The women of the United States Olympic team are aiming to make history with just two days left in Pyeongchang.
With 12 medals to their credit, the U.S. women need just one more medal to tie their record of 13 medals set four years ago in Sochi. Their five gold medals ties their previous record set in 1992 and 2002.
The U.S. women’s hockey team earned one of those gold medals in dramatic fashion, defeating rival Canada in a shootout on Thursday. The U.S. had not won that event since 1998.
U.S. women also broke ground by winning their nation's first-ever medal in cross-country skiing -- and the first-ever gold in cross-country for men or women. Jessica Diggins and Kikkan Randall edged Sweden and Norway to bring home the gold in the team cross-country event.
"These girls all skied their hearts out and left it all out there," Diggins said after the race. "Watching them each ski I was just getting more and more fired up to go out there and chase down as many people as I could. I'm really proud of this team and psyched to be a part of it."
The Pyeongchang games also marked the international emergence of snowboarder Chloe Kim. The 17-year-old Korean-American matched the hype surrounding her Olympic debut, winning the halfpipe event.
"It was very, very exciting to watch the contest today. Women's snowboarding has progressed; it's such a fast pace, it's such an honor to be a part of that and I feel like there's going to be some cool tricks in the [future]," she said.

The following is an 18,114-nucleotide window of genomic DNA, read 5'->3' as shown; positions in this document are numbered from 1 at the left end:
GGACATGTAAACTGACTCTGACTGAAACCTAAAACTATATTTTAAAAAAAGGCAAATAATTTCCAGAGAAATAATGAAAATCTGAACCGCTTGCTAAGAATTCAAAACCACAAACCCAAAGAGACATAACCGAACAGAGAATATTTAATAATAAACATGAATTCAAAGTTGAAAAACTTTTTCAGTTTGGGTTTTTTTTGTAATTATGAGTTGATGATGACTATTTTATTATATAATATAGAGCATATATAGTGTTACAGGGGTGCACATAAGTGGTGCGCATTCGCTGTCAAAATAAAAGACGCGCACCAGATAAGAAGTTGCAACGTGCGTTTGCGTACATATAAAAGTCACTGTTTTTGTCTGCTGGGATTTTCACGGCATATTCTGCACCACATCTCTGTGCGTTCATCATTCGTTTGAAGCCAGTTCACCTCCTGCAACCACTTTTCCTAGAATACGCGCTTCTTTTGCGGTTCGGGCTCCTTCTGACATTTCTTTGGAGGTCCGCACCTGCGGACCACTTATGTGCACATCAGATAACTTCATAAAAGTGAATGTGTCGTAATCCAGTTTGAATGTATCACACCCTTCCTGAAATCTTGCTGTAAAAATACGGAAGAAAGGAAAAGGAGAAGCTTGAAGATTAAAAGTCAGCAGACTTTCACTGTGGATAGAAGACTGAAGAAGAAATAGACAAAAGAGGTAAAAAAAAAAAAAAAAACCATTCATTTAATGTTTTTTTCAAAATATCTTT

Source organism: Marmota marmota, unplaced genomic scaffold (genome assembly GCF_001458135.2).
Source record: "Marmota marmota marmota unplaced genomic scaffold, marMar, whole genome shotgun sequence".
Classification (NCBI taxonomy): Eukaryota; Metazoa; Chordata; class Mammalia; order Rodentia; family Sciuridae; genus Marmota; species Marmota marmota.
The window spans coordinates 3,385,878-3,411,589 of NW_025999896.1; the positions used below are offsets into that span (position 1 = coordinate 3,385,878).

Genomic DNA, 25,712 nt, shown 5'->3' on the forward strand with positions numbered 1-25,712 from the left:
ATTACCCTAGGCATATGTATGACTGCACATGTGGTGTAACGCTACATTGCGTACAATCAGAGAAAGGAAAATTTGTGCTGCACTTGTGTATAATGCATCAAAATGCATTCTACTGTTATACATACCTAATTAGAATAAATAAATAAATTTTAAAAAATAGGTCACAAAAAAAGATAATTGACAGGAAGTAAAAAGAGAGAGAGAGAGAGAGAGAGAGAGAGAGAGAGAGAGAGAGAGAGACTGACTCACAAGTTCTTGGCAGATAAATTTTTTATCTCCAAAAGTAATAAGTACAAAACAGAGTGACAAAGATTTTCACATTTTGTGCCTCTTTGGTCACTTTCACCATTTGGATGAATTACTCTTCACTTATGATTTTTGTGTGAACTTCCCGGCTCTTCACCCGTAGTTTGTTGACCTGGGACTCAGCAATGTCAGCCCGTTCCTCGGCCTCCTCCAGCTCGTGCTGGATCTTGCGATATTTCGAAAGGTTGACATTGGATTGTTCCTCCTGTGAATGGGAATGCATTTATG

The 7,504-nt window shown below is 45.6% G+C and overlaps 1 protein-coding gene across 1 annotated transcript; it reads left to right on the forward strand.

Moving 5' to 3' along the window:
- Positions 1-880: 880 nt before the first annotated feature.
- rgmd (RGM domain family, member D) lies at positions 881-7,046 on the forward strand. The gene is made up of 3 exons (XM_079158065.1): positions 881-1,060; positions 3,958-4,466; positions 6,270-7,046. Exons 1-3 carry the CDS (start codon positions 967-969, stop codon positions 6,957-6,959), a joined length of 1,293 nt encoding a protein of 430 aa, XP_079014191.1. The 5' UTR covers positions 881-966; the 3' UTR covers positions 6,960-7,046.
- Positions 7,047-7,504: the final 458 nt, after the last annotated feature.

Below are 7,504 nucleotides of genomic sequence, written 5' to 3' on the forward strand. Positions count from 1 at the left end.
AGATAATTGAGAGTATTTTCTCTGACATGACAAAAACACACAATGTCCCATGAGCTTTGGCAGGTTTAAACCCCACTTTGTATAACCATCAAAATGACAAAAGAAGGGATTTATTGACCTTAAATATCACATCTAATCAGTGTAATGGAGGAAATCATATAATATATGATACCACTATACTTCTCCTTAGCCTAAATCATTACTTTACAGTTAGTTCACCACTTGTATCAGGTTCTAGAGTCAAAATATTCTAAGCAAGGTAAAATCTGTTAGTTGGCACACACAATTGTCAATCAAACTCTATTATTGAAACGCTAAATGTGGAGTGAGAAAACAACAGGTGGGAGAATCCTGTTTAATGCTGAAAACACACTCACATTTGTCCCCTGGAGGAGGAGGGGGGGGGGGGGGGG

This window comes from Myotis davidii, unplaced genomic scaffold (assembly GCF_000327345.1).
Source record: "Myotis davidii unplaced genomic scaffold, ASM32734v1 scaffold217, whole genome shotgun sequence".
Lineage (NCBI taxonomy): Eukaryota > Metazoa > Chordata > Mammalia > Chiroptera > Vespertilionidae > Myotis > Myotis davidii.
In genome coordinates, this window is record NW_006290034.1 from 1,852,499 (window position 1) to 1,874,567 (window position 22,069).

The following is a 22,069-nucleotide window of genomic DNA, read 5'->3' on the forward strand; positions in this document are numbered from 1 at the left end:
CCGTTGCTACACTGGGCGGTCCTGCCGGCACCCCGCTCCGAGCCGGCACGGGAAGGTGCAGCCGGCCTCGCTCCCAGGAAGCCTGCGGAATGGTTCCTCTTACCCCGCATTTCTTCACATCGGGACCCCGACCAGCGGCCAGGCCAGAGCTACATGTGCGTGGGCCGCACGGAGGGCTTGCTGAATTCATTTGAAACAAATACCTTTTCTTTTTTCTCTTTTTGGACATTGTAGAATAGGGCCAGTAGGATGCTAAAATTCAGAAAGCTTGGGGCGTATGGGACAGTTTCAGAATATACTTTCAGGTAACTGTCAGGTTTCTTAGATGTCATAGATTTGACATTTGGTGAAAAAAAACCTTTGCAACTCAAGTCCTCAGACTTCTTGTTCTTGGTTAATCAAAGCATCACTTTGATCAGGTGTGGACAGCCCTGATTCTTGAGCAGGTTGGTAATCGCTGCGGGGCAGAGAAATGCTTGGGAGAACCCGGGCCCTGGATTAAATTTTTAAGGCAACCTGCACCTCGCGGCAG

"There are so many people here who came to watch. That is so exciting to see women's snowboarding be something that people want to see."
Jamie Anderson, who won gold in snowboarding slopestyle and silver in big air, echoed Kim's sentiments.
"Especially since Sochi, there has been a huge increase in women snowboarding and it's been very empowering," she said. "I realized it was super inspirational to have all these girls that are getting out of their comfort zone and tapping into that power."
"I genuinely didn't think that girls were capable of certain tricks and I was proven wrong," the 27-year-old veteran said. "Instead of discouraging me, I decided to let it light my heart on fire, too, and follow their lead."
Just as Anderson was inspired by her competitors, she too hopes to inspire the next generation of female athletes.
"I feel really privileged to be in this position, to hopefully inspire girls to get out of their comfort zone and get into sports, because it really just helps so much in life, brings you joy, gets you outside, breathing fresh air -- less computer action and phone time and more freedom," Anderson said.
The U.S. women's hockey team hopes their dramatic victory can inspire future generations, like the U.S. soccer team's World Cup win in 1999, or even the women's hockey team's win in Nagano, Japan.
"I hope the growth of it explodes," said U.S. women's hockey player Hilary Knight. "I hope we can go back and share this success and I hope the young girls that are watching get inspired and want to do essentially what we did 20 years later after watching the 1998 Olympics. It's a huge accomplishment and honestly it hasn't even sunk in yet."